on my life...
1. Gratitude. Okay, this is the potentially tedious part where I thank people, but truly that's the first thing and the closest to my heart. But to spare youse I'm not gonna go into detail. I just have to say I am so happy with all the people who taught me stuff in my lifetime, starting with parents, to siblings, friends, lovers, teachers, children, grandchildren, Helen. (I want also specifically mention Diane Viera right here, as she made the painting for our live album cover, shown at left, and Edward Hutchinson for use of his painting of PJ Harvey for The Kiss.) I mean this is just a vanity website it's not the feckin' Academy Awards, but if I'm gonna talk about myself, anything good comes from the people I've been blessed to be around.
2. Family. My father came from Brooklyn, my mom from Queens. They were great people. My dad lived adventurously as an activist, baseball player and attorney (for a minute), he was a benign patriarch, always the life of the party. His admiration for literature and music was a huge influence on me. My mother was a great soul who turned her love of art and her talent into a career, and became an award-winning book designer. My brother Andrew has worn, among others, the hats of musician, filmmaker, graphic artist and my dear sister Joanne is a therapist in Minneapolis and mother to my fabulous niece Emily. I have a daughter who, after a high-powered career in the computer industry, is devoting herself to her two incredibly lovely and brilliant children, and I have a son who's a musician living in Jersey City. Of course none of these descriptions comes anywhere near summing up these people. Oh and let me add my extended family is full of highly accomplished, provocative, weird, quirky folks, to whom I give my fondest shoutout.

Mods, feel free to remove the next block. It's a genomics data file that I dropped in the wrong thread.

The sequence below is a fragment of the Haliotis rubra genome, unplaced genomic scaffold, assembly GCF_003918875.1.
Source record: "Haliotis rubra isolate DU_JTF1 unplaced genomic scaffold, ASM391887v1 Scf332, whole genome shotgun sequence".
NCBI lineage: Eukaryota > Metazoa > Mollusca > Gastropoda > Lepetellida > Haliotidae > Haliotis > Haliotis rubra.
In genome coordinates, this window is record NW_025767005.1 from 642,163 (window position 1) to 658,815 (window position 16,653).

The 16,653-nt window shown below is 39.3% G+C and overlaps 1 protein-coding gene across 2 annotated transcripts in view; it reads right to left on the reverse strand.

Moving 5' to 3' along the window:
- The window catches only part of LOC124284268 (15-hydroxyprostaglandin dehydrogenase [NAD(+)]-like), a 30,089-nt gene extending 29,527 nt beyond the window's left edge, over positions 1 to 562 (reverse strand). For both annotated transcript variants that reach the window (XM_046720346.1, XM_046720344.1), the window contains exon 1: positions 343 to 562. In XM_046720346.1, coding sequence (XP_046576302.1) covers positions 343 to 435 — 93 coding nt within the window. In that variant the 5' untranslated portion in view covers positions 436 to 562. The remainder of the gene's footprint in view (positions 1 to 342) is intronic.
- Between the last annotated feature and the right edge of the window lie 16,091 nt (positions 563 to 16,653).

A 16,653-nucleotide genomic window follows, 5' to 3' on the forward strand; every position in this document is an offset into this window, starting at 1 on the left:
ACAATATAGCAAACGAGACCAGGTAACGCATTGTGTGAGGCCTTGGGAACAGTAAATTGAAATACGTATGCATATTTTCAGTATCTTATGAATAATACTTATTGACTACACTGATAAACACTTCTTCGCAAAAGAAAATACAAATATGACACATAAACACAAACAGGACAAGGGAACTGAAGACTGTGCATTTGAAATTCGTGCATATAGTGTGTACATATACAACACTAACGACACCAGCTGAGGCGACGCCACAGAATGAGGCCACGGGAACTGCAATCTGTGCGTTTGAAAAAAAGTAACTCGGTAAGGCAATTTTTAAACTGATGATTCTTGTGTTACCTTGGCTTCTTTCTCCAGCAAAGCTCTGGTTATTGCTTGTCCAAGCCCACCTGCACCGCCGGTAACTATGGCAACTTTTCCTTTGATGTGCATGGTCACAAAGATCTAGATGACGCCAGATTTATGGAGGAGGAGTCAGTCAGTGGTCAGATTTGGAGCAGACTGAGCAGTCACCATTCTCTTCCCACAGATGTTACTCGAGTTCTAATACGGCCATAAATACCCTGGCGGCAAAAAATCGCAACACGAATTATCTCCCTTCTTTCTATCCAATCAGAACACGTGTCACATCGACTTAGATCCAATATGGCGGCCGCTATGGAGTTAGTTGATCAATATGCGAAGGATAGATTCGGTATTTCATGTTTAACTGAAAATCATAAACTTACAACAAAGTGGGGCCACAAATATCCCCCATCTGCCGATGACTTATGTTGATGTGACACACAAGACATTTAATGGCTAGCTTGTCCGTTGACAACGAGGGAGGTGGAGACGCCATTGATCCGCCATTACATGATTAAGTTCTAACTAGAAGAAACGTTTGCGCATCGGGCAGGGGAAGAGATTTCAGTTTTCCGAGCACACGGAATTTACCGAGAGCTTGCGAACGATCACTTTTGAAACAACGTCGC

3. Location. I've done a lot of traveling, and have lived in somewhat less than a hundred different sites. I grew up mostly in the East Bay area of California; I've lived for periods of five months or more in Berkeley, Ca; San Francisco, Ca; Boston, MA; Amsterdam, The Netherlands; New York City, NY; Hoboken, NJ; Kenagh, Ireland; Queens, NY. Much of my life, maybe half, has been spent in and around New York City.
4. Love. Okay, yeah, I've probably had some love, and I'm grateful for that. Some folks get very little. And I mean all kinds. I've had three legal wives and a number of other lovers who have been important. But of course we want to stay present, and I have to say my wife Helen has been my Nora and I love her to death. To paraphrase Janis Joplin, if you can just love one woman, you've done the world a world of good. Helen is my rock and she rocks.
5. Vocation. I've probably worked at nearly as many jobs as places I've lived, and this isn't necessarily any kind of boast. I obtained at some excruciating length my bachelor's degree in "English" at the University of California, Berkeley. This and a pair of legs will open many doors, including but not limited to the automatic kind at the supermarket. Of course I could've gone on to become a professor, which is what my mom wanted. But no, I wanted to experience the greater world. It's been a long road. In my most youthful years I worked in restaurants -- nearly every position from dishwasher through counter-person, waiter, bartender, even night manager. I worked in several factories, I worked as a cab driver, as directory assistance operator, as a stockboy at a cosmetic company (and two weeks after I started, Personnel Director); I spent quite a few years in data entry and word processing. In the late 80s I needed a steady job; I was at the New York Stock Exchange in the WP pool as a temp and a vice president wanted to hire me, so he took me on as his p.a. and secretary. (At the time temping was my day job; at night I was playing in Ritual Tension.) After seven promotions I took early retirement; I was then a Project Manager in the Technology department. After that it's been teaching -- see next section.